England Cricket May Have Lost the Ashes but They Help Save a Man’s Life

England Cricket May Have Lost the Ashes but They Help Save a Man’s LifeThe humiliating 5-0 defeat in the latest Ashes Tour has been nothing but bad news for the entire England cricket team, but two of the players, Matt Prior and Stuart Broad, redeemed themselves this week. They were at Sydney’s Darling Harbour after a night out when they saw a man about to jump off a bridge.  The pair managed to talk him down and then stayed with him for an hour before the police arrived. There is no doubt the two members of the England cricket team saved this man’s life.  In a wry twist to the story, although the man was from the UK, he apparently did not recognize the players.

The man, who is British, believed to be from Cheltenham; had already thrown his phone, wallet  and passport into the water, and was preparing to end his own life.  The Pyrmont Bridge was his intended final departure point.   As it turned out, Broad and Prior were crossing the bridge at that exact moment, and they led him from the edge. “We just did what anybody would do in that situation” Matt Prior said to the Daily Telegraph.

The incident occurred in the small hours on Wednesday. The all-rounder and the dropped wicket keeper had been at an event to raise money for motor neurone disease, organized by the Barmy Army (the fan club for English cricket followers) for the Broad Appeal, a charity set up in Stuart’s name. “I look back,” Prior says, “and I’m just glad we left the bar when we did.”  As it turned out, it was a classic case of being in the right place and “we were there for him.”   At first sight, they had assumed the man’s position was perhaps due to him acting on a dare or larking about. They then re-assessed the situation and realized he was serious in his suicide attempt.

English cricket’s security guard, Terry Minish, was also with Broad and Prior and he joined in with the effort to talk the man down. He said that “It all happened very quickly and we acted on impulse.” The man was saying that he wished to drown himself.  Minish said it was Matt who helped to pull him away from the bridge’s ledge and then they all sat by him in the hour before authorities got to the scene.  Between them, they had wrestled him down to the floor of the bridge under the railing. This would definitely had been no easy feat and was certainly dangerous. The Pyrmont Bridge is a swing bridge which used to carry the now defunct monorail. It is now used for pedestrian traffic and at 45 feet to the harbour below, has a drop which has led to it being used as a suicide spot before.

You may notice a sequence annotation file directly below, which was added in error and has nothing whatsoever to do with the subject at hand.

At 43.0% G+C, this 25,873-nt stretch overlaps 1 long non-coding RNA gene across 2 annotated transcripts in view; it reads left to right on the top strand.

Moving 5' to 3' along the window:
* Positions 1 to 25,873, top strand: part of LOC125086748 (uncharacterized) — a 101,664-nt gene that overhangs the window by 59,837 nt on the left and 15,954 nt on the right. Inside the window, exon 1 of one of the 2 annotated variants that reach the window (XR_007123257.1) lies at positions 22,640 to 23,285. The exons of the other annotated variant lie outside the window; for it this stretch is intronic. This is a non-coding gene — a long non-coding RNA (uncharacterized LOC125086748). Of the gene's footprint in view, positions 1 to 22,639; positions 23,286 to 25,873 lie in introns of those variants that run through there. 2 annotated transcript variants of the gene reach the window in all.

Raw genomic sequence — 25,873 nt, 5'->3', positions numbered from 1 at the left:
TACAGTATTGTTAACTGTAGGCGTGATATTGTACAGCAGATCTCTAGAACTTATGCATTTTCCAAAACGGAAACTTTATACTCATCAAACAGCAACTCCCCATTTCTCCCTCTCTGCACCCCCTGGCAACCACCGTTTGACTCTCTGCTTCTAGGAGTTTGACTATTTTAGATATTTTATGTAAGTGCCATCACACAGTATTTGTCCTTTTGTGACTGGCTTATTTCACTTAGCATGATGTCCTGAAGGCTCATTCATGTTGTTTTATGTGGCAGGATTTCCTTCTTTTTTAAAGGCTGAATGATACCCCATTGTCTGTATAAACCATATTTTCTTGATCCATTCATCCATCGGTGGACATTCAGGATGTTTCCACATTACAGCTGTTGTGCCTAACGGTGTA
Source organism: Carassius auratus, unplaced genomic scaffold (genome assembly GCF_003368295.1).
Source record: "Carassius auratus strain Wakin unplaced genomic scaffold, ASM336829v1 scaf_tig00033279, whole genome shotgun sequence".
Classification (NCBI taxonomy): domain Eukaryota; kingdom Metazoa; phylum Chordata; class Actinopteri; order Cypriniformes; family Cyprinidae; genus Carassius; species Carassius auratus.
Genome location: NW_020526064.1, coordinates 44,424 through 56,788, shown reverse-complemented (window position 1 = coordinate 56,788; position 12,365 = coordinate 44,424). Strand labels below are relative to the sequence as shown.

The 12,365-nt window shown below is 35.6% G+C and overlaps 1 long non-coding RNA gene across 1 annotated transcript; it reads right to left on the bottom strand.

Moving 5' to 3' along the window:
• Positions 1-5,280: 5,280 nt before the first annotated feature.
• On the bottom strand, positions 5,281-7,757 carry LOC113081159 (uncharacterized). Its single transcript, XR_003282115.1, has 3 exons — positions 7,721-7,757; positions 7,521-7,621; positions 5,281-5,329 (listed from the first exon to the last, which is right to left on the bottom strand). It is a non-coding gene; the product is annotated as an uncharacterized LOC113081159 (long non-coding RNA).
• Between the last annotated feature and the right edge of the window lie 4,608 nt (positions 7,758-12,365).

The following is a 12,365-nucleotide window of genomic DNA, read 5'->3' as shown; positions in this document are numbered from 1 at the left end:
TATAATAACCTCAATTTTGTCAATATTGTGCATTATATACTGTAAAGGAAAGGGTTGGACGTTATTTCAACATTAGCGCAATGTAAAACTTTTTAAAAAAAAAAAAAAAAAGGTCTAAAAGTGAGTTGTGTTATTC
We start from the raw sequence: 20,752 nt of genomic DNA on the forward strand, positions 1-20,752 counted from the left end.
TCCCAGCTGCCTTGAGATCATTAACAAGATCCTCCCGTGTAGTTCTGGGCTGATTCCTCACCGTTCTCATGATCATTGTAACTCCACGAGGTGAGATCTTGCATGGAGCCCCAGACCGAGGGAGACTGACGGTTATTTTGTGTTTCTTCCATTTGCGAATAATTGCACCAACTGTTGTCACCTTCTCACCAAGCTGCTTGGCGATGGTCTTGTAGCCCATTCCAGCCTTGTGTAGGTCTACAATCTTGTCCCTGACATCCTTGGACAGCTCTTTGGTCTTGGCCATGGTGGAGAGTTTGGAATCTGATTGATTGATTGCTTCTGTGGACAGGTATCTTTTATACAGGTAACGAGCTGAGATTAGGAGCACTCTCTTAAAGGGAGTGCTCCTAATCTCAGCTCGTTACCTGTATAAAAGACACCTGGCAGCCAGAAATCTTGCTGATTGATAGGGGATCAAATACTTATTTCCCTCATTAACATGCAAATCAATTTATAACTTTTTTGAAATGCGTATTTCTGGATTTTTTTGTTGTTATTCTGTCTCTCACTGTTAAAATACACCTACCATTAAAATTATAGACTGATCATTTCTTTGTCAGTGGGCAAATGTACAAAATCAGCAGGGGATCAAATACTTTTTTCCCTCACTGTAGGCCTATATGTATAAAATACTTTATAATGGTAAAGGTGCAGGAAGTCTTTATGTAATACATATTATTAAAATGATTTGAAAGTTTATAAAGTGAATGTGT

Prior added, “We were trying to help a bloke who was struggling and in a bad way.”  Two subjects the English cricketers had become all too familiar with over their recent weeks Down Under where they have performed abysmally.

Broad, who is staying on in Australia for the three Twenty20 games, wrote on Twitter about his admiration for the way Prior handled it.  “MattPrior 13 is a best friend of mine and I’m very proud of him. It was a tough situation but so glad he was there.”

Detective Inspector Sean Heaney of Sydney City Police confirmed that they had taken a call moments before 1am on Wednesday morning with the report of a man who was on the edge of the railings of the Pyrmont Bridge, holding onto a flagpole as his only means of support. He was perilously close to making that fatal final leap. The callers were Stuart Broad and Matt Prior. That said, the officers who went on to attend the scene did not know who the “rescuers” were. They had witnessed the man throw items into the water, said Heaney, and heard him make remarks which led them to have extreme concern for his safety. This led them to coach the man down, which involved both physical and emotional tactics.  Heaney also said that the man had been assessed by a paramedical team before he was taken from the Pyrmont Bridge to the nearest hospital.

In a short statement, Nottinghamshire County Cricket Club said both the players were known as characters who were both level-headed and very calm,  so it was unsurprising that they took the appropriate action given the situation.  The spokesman added that they would may never know the longer-term impact of their actions but they could be proud of their intervention and for the fact that they then waited for the relevant help to get there.

The team were staying in the Paragon Hotel at Circular Quay but their end of tour party had been held at the Bungalow 8 in Darling Harbour.

The 5-0 Ashes loss, coming so hard on the heels on the triumphant 3-0 win on British soil, has been a devastating blow to English cricket. In saving a man’s life as he was about to jump from the Pyrmont Bridge, at least two of the England cricket team have done something to make their country proud of them again by playing, not cricket, but Good Samaritans.

Matt Prior may be leaving Australia now but he can hold his head high that he has represented England cricket at all altogether different level – not as a sporting hero but as a decent, concerned and caring citizen.

By Kate Henderson

TNT magazine



One Response to "England Cricket May Have Lost the Ashes but They Help Save a Man’s Life"

  1. John   December 28, 2017 at 1:35 am

    It should be appreciated what they have done in saving man’s life.

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